Important Judgments on Section 498A of IPC


June 19, 2018

In view of increased instances of cruelty against women by husband and his relatives, Section 498A was incorporated in the Indian Penal Code in the year 1983 and the new Chapter was titled as Husband or relative of a husband subjection her to cruelty.


In addition a consequential amendment was also made in the Indian Evidence Act, whereby the burden of proof of innocence was shifted on the accused under Section 498A of IPC. Section 498A prescribes punishment of three years imprisonment and also fine on husband and relatives of husband who inflict cruelty against women.

What is Cruelty under Section 498A of IPC?

Shobha Rani v. Medhukar Reddi[1]In this case, the Supreme Court remarked that under Section 498A of IPC a new dimension has been given to the concept of cruelty. Explanation to Section 498 A of IPC provides that any willful conduct which is of such a nature as is likely to drive a woman to commit suicide or likely to cause grave injury or danger to life, limb or health (whether mental or physical of the woman), and harassment of the woman with a view to coercing her or any person related to her to meet any unlawful demand for any property or valuable security would constitute cruelty.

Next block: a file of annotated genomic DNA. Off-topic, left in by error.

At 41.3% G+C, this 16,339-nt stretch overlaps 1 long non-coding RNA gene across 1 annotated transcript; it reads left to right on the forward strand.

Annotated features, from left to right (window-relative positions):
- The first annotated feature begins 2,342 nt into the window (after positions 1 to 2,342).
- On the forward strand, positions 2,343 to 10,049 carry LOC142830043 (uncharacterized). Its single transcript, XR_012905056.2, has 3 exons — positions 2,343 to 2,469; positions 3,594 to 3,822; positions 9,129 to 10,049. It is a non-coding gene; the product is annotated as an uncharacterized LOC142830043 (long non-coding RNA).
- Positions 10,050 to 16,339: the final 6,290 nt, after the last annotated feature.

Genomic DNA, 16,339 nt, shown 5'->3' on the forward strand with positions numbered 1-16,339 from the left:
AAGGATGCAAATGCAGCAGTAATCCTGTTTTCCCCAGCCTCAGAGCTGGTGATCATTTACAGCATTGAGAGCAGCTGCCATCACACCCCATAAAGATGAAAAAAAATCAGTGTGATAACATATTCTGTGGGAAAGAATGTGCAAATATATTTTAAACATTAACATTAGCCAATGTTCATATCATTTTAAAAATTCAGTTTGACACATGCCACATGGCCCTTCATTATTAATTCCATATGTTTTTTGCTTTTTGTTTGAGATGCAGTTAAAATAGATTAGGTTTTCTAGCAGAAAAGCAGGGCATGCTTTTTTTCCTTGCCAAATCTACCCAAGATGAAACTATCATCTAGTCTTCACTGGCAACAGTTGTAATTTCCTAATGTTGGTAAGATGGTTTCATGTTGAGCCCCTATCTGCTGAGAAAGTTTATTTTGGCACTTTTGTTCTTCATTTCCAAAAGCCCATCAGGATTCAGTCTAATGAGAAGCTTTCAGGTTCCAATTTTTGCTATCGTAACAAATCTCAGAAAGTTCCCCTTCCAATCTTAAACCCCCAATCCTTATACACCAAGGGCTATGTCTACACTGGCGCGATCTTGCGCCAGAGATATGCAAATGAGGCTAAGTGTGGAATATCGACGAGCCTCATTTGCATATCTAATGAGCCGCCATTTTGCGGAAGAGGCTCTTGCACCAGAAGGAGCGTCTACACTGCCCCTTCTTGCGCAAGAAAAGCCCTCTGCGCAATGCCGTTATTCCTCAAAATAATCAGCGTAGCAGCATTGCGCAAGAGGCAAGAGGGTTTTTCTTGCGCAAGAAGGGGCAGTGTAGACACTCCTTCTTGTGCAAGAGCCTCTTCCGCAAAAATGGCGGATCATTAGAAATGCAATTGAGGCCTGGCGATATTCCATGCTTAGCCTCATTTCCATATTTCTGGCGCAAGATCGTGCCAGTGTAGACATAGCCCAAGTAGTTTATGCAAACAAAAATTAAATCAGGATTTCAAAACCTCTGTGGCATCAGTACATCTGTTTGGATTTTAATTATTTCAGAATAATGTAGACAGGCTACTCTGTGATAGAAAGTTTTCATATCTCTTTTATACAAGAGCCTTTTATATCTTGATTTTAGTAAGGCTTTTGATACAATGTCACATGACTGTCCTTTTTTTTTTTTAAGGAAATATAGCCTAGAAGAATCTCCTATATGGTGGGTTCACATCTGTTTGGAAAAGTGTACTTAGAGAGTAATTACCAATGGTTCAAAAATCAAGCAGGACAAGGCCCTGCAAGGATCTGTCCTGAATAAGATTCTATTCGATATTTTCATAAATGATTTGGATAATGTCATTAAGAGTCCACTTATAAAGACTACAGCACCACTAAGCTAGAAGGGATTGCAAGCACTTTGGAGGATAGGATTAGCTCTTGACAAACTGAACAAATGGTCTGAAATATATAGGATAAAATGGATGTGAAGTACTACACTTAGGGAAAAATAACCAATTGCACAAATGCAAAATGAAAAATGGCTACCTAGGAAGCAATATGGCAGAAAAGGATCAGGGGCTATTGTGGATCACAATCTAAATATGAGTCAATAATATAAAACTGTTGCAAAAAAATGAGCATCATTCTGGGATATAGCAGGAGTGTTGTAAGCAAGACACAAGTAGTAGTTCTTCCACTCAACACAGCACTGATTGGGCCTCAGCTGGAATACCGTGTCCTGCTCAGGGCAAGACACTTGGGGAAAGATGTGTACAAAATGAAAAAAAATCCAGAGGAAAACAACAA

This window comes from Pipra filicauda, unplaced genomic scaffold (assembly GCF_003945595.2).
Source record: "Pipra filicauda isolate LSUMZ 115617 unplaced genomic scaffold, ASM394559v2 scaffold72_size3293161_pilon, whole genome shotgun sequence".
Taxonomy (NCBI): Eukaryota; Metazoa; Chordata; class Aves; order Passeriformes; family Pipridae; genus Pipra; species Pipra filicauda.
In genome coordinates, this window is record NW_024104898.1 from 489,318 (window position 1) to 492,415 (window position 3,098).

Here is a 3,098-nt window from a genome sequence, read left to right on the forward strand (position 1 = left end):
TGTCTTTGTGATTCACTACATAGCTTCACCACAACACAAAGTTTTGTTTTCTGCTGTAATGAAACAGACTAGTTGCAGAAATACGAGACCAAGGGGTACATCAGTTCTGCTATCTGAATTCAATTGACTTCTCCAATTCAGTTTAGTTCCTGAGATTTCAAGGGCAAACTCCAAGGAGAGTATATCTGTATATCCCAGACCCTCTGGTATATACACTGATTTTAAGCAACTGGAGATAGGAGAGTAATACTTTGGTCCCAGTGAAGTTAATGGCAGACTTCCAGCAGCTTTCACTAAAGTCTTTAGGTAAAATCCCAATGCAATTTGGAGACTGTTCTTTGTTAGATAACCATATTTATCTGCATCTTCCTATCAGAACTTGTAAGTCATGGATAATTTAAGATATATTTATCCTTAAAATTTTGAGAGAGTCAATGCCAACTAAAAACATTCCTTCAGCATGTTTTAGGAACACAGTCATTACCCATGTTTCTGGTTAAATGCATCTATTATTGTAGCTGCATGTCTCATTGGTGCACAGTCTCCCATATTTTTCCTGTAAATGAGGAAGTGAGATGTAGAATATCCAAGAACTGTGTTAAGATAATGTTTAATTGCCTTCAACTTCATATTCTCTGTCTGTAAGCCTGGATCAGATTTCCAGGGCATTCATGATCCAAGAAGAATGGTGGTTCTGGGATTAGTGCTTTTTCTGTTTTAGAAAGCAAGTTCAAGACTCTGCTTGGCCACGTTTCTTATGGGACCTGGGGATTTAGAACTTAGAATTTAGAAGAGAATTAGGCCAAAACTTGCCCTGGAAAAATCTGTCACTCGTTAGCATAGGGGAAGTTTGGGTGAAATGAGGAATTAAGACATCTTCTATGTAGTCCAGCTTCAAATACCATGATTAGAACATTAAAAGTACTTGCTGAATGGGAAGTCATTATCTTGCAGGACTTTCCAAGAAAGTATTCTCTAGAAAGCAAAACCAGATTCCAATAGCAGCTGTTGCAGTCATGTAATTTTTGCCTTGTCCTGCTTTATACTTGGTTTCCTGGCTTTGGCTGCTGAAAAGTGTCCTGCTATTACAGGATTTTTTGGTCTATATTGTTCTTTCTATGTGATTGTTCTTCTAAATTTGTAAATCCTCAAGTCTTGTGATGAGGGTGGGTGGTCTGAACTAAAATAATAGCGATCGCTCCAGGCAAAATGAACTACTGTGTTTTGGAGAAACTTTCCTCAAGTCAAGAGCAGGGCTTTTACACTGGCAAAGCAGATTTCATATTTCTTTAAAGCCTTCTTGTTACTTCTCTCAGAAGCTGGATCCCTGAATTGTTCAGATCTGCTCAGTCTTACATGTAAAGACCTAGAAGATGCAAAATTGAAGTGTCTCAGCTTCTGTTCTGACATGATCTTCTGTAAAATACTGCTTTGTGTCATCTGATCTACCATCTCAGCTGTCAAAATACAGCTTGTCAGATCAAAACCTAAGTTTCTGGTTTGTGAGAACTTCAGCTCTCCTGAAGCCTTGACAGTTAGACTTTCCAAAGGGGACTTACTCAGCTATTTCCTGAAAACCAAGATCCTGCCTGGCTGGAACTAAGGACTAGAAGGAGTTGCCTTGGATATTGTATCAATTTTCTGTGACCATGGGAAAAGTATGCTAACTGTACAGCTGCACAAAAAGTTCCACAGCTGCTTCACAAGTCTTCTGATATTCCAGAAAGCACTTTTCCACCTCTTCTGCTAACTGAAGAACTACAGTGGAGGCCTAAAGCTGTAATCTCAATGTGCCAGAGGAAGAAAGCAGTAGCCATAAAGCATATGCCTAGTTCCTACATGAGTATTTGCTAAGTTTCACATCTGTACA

In this case it was held that evidence as to harassment to the wife to meet any unlawful demand for money is necessary to constitute cruelty in criminal law. This is the requirement of the offence of cruelty defined under Section 498 A of IPC.

It was further held that the cruelty need not be only intentional, willful or deliberate. It is not necessary to prove the intention in matrimonial offence. From the context and the set up in which the words `cruelty’ has been used in Section 13(1)(i-a) of Hindu Marriage Act, 1955 intention is  not  a  necessary element in cruelty.

That word has to be understood in the ordinary sense of the term in matrimonial affairs. If the intention to harm, harass or hurt could be inferred by the nature of the conduct or brutal act complained or cruelty could be easily established. But the absence of intention should not make any difference in         the case, if by ordinary sense in human affairs, the act complained of could otherwise be regarded as cruelty. The  relief to  the  party  cannot  be denied on  the ground  that there  has    been  deliberate  or willful ill-treatment.

Object Behind Enactment of Section 498A of IPC

Noorjahan v. State[2]– The Supreme Court in this case attempted to explain the expression “cruelty” in the following words: